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Protea Conversations: Nastassia Lopez

Protea Conversations: Nastassia Lopez

Protea Financial was founded in 2014 to provide high-quality out-sourced accounting at an affordable price.  Given Protea’s flexible work environment, the Company especially appealed to accountants who wanted to re-enter the workforce after taking time off to start a family. This allowed Protea to attract extremely talented individuals who were overlooked.  Over 80% of both Protea’s leadership and accounting teams are women.

We selected the name Protea because is the national flower of South Africa and is a symbol of our connection. The Protea flower has become an ornamental flower because of this striking beauty and is included in arrangements and bouquets as a symbol of courage or daring to be better or a sign of positive transformation.

Protea Conversations focuses on a successful woman in business and their achievements.  The hope is that these conversations will create a forum to discuss the experiences, opportunities, and challenges women face, and how we can build a more diverse, inclusive, and successful environment for everyone.

In February 2021 we spend time with Nastassia Lopez. Nastassia is a partner in Booker and Dax, a kitchen equipment design company. Additionally, Nastassia co-hosts the weekly podcast “Cooking Issues,” with host Dave Arnold, the highest-rated show on the Heritage Radio Network. She also co-founded Pasta Flyer, the critically-acclaimed, fast pasta concept with Chef Mark Ladner. 

Nastassia also created the controversial Wine Santa and introduced it to bars and restaurants in NY and LA. Dave hates it because he didn’t think of it.

Prior to her work with Booker and Dax, Nastassia opened Salumeria Rosi with Chef Cesare Casella in New York’s Upper West Side in 2010. She also managed the Culinary Technology Department at the French Culinary Institute with Chefs Nils Noren and Dave Arnold before launching Booker and Dax.

Nastassia currently sits on the Culinary Board of the Museum of Food and Drink, and the Junior Council at the American Museum of Natural History. 

Nastassia worked in restaurants to pay her way through Stanford University, where she earned degrees in both Creative Writing and Communications. In 2015 she graduated from Stanford Business School’s Entrepreneurship Program. She lives in Hell’s Kitchen and has a passion for hosting and entertaining.

Now, this is what we call a successful leader.

 

 

How did you get into the food industry and specifically your current role at Booker and Dax?

I paid my way through college by working in restaurants in Palo Alto (I went to Stanford). I was the first in my family to ever attend college. I hated working in restaurants—I would see a lot of my classmates come in and I’d have to climb under their table and fix the wobbly leg or pretend I knew the difference between Grey Goose and Absolut when making their bloody mary. When I graduated, I resolved to never work in food again. I went on to work in music at MTV and fashion. On a trip to Italy to visit a former roommate when I was 24, I remembered how much I loved food. When I got back to NYC, I applied and started working as the assistant for Italian chef, Cesare Casella. The Food Network had just launched, and “foodie” wasn’t a thing yet. Cesare introduced me to Dave Arnold, who was/is a crazy, food tech, philosophy undergrad at Yale/art master’s at Columbia. Dave and I became friends for a few months, and then eventually became business partners because we both realized we had similar weird backgrounds, but also loved food and could think strategically.

 

 

What has been the biggest challenge you have experienced in reaching your current success (personally and professionally)?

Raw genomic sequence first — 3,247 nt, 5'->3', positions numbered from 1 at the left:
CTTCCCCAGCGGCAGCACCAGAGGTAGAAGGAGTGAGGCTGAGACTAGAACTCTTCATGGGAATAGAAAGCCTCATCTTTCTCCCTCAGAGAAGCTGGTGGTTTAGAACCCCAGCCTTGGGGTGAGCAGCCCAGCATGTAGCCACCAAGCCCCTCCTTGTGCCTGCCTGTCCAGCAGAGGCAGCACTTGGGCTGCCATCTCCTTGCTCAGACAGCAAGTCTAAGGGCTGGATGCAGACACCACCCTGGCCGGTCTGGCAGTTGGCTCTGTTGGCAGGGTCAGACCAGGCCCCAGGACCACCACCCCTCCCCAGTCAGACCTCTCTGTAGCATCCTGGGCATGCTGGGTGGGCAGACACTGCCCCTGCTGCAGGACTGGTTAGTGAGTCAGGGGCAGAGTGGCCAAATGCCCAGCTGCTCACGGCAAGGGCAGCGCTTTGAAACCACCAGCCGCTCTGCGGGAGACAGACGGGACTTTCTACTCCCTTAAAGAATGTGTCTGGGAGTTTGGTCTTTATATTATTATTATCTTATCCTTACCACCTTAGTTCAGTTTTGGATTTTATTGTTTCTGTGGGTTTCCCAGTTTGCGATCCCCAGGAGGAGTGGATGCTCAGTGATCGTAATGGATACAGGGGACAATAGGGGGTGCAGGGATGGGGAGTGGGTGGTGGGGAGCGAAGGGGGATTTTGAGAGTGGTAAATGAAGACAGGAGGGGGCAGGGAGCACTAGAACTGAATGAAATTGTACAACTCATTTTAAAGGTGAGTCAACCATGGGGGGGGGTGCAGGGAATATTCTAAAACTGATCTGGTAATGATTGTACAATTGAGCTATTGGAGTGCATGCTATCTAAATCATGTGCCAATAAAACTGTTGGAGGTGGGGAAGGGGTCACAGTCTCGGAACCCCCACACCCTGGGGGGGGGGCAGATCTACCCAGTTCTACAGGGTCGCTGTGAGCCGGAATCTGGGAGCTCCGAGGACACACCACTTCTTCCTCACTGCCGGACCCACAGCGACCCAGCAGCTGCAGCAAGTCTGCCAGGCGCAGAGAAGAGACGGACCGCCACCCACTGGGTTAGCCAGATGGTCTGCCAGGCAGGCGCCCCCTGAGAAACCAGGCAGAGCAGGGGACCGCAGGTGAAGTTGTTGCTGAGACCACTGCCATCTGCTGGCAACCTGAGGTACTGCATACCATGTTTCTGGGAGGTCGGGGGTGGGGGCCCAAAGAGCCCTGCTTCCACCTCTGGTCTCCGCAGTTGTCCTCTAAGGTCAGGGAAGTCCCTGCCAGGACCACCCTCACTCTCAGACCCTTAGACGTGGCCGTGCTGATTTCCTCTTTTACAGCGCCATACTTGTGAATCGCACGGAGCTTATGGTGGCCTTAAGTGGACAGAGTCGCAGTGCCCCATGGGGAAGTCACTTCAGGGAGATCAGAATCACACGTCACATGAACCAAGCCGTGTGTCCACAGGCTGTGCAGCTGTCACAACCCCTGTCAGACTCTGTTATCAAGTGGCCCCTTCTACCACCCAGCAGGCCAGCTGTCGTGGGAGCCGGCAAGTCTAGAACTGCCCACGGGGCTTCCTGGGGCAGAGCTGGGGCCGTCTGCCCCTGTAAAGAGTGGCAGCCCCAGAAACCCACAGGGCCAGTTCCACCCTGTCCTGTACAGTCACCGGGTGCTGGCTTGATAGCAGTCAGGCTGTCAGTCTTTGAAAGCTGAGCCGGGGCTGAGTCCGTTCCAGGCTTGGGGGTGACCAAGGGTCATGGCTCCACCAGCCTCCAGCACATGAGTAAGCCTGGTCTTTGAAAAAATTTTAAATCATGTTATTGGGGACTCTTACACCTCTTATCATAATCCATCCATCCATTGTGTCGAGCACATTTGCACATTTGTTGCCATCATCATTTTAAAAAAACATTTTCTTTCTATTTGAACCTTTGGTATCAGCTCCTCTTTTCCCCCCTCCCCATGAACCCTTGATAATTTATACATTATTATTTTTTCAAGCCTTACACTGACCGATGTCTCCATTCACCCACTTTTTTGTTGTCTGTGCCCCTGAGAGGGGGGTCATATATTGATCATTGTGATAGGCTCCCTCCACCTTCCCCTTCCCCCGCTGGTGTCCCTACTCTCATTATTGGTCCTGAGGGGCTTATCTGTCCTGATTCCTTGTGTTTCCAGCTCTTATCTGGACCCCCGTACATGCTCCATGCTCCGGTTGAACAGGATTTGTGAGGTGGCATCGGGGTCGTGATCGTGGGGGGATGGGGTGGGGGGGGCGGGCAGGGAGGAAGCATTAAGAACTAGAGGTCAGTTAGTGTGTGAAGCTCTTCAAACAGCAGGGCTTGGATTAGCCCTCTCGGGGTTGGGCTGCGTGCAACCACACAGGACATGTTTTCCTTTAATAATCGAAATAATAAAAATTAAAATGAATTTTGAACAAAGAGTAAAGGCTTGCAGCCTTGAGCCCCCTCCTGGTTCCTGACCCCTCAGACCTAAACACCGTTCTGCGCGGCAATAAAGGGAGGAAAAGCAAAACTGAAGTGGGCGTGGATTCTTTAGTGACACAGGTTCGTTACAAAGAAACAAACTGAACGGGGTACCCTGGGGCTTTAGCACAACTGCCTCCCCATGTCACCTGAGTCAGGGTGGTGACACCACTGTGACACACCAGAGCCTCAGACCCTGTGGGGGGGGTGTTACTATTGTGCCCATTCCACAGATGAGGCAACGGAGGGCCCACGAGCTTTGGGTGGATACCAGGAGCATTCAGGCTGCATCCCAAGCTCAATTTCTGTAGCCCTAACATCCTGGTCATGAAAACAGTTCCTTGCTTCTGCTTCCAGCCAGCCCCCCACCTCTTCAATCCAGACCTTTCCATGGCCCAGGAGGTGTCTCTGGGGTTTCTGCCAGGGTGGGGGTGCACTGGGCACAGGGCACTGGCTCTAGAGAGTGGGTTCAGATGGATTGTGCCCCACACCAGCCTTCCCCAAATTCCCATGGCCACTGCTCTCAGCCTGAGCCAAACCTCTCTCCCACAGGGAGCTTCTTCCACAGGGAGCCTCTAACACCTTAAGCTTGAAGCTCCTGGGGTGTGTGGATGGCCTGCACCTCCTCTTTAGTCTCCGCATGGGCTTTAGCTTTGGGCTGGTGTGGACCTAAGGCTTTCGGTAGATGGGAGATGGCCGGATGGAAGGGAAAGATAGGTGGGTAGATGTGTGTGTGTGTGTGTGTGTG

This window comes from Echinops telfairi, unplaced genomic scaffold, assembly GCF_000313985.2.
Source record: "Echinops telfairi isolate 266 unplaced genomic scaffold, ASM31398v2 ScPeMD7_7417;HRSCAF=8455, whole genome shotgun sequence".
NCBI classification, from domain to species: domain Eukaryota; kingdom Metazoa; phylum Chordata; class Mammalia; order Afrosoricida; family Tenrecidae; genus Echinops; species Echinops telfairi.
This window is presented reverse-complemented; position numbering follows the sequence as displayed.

Misogyny, verbal abuse, psychological abuse, some physical abuse. This industry is no joke, and I’ve had to act like one of the guys to get by, while also taking on a lot of shit.

 

 

What are the short-term goals of your career/business and yourself?

Sell our business to a larger company, and do something completely different career-wise after that. 

 

What is the best piece of advice you have ever received that has helped you in your success?

Be nice, work hard, and never sign the contract.

 

 

What is the piece of advice that you wished you had gotten when you were starting out?

Don’t hold on to the way things “should be.” Everything changes in ways that you will and won’t be prepared for, so don’t try to control the environment or the outcome. Ride the wave and be flexible. Everything usually always shakes out the way it’s supposed to. Worrying and fretting makes you age faster and does absolutely nothing for you.

 

 

What advice you give to others to help them be better leaders?

Managing people is incredibly hard, and trusting a team execute your vision is even more difficult. Go with your gut if someone isn’t working out. Don’t waste time thinking they’ll “get better.” Cut them as soon as you feel they’re not on course.

 

As a thank you to our interview and Protea’s commitment to more diverse and inclusive leaders, Protea will make a donation to Vital Voices. Vital Voices Global Partnership is a global movement that invests in women leaders who are solving the world’s greatest challenges. They are “venture catalysts,” identifying those with a daring vision for change and partnering with them to make that vision a reality. The scale and accelerate impact through long-term investments to expand skills, connections, capacity, and visibility. Over the last 22 years, we have built a network of 18,000 change-makers across 182 countries who are collectively daring to reimagine a more equitable world for all.

Tax Preparation Enablement

We provide your organization a true end to end solution to all of your tax needs. Tax season is year round to Protea – if you aren’t preparing daily, it’s too easy to get behind. We are always working with your organization to streamline your businesses tax management.

Accrual Accounting vs. Cash Accounting – What’s the Difference?

Accrual Accounting vs. Cash Accounting – What’s the Difference?

There are two methods for recording financial transactions in your books—the cash basis and the accrual basis. The primary difference between these two is the timing of when transactions get recorded.